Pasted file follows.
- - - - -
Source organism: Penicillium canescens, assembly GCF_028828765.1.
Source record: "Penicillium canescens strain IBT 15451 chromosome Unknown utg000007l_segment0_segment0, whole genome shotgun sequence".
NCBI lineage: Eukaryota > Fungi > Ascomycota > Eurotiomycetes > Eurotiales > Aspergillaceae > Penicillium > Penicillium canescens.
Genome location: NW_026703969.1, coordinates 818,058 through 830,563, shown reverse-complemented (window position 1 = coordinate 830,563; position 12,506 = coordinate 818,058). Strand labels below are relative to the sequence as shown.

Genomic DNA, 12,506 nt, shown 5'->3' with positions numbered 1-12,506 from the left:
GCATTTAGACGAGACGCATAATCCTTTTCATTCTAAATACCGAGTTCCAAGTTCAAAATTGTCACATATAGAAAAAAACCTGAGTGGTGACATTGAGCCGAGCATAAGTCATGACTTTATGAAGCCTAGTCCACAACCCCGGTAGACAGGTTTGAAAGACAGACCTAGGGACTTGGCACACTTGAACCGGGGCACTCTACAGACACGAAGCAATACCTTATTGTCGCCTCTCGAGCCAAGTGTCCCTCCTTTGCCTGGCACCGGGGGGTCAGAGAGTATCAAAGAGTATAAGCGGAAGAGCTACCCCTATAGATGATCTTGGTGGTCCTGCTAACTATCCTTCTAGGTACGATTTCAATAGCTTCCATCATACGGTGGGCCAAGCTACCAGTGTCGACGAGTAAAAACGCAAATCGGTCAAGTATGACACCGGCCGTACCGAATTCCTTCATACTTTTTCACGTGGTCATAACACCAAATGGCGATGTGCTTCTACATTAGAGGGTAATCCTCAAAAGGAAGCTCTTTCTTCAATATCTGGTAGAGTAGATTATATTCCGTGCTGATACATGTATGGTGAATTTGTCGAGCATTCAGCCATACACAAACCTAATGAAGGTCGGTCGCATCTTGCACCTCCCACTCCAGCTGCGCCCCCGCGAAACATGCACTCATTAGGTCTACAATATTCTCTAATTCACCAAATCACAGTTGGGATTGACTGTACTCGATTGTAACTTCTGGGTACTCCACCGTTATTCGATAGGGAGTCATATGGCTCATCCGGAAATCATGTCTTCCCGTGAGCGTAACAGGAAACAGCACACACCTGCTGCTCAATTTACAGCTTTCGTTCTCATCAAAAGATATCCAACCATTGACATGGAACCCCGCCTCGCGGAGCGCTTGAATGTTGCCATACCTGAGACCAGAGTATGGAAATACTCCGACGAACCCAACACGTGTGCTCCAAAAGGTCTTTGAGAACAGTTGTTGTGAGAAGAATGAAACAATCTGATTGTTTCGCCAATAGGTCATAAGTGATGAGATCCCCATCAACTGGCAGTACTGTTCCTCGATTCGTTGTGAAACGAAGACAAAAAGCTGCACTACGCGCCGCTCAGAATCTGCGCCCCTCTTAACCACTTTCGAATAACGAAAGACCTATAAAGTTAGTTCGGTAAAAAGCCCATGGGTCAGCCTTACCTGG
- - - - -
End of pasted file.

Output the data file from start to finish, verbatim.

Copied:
Source organism: Penicillium canescens, assembly GCF_028828765.1.
Source record: "Penicillium canescens strain IBT 15451 chromosome Unknown utg000007l_segment0_segment0, whole genome shotgun sequence".
NCBI lineage: Eukaryota > Fungi > Ascomycota > Eurotiomycetes > Eurotiales > Aspergillaceae > Penicillium > Penicillium canescens.
Genome location: NW_026703969.1, coordinates 818,058 through 830,563, shown reverse-complemented (window position 1 = coordinate 830,563; position 12,506 = coordinate 818,058). Strand labels below are relative to the sequence as shown.

Genomic DNA, 12,506 nt, shown 5'->3' with positions numbered 1-12,506 from the left:
GCATTTAGACGAGACGCATAATCCTTTTCATTCTAAATACCGAGTTCCAAGTTCAAAATTGTCACATATAGAAAAAAACCTGAGTGGTGACATTGAGCCGAGCATAAGTCATGACTTTATGAAGCCTAGTCCACAACCCCGGTAGACAGGTTTGAAAGACAGACCTAGGGACTTGGCACACTTGAACCGGGGCACTCTACAGACACGAAGCAATACCTTATTGTCGCCTCTCGAGCCAAGTGTCCCTCCTTTGCCTGGCACCGGGGGGTCAGAGAGTATCAAAGAGTATAAGCGGAAGAGCTACCCCTATAGATGATCTTGGTGGTCCTGCTAACTATCCTTCTAGGTACGATTTCAATAGCTTCCATCATACGGTGGGCCAAGCTACCAGTGTCGACGAGTAAAAACGCAAATCGGTCAAGTATGACACCGGCCGTACCGAATTCCTTCATACTTTTTCACGTGGTCATAACACCAAATGGCGATGTGCTTCTACATTAGAGGGTAATCCTCAAAAGGAAGCTCTTTCTTCAATATCTGGTAGAGTAGATTATATTCCGTGCTGATACATGTATGGTGAATTTGTCGAGCATTCAGCCATACACAAACCTAATGAAGGTCGGTCGCATCTTGCACCTCCCACTCCAGCTGCGCCCCCGCGAAACATGCACTCATTAGGTCTACAATATTCTCTAATTCACCAAATCACAGTTGGGATTGACTGTACTCGATTGTAACTTCTGGGTACTCCACCGTTATTCGATAGGGAGTCATATGGCTCATCCGGAAATCATGTCTTCCCGTGAGCGTAACAGGAAACAGCACACACCTGCTGCTCAATTTACAGCTTTCGTTCTCATCAAAAGATATCCAACCATTGACATGGAACCCCGCCTCGCGGAGCGCTTGAATGTTGCCATACCTGAGACCAGAGTATGGAAATACTCCGACGAACCCAACACGTGTGCTCCAAAAGGTCTTTGAGAACAGTTGTTGTGAGAAGAATGAAACAATCTGATTGTTTCGCCAATAGGTCATAAGTGATGAGATCCCCATCAACTGGCAGTACTGTTCCTCGATTCGTTGTGAAACGAAGACAAAAAGCTGCACTACGCGCCGCTCAGAATCTGCGCCCCTCTTAACCACTTTCGAATAACGAAAGACCTATAAAGTTAGTTCGGTAAAAAGCCCATGGGTCAGCCTTACCTGG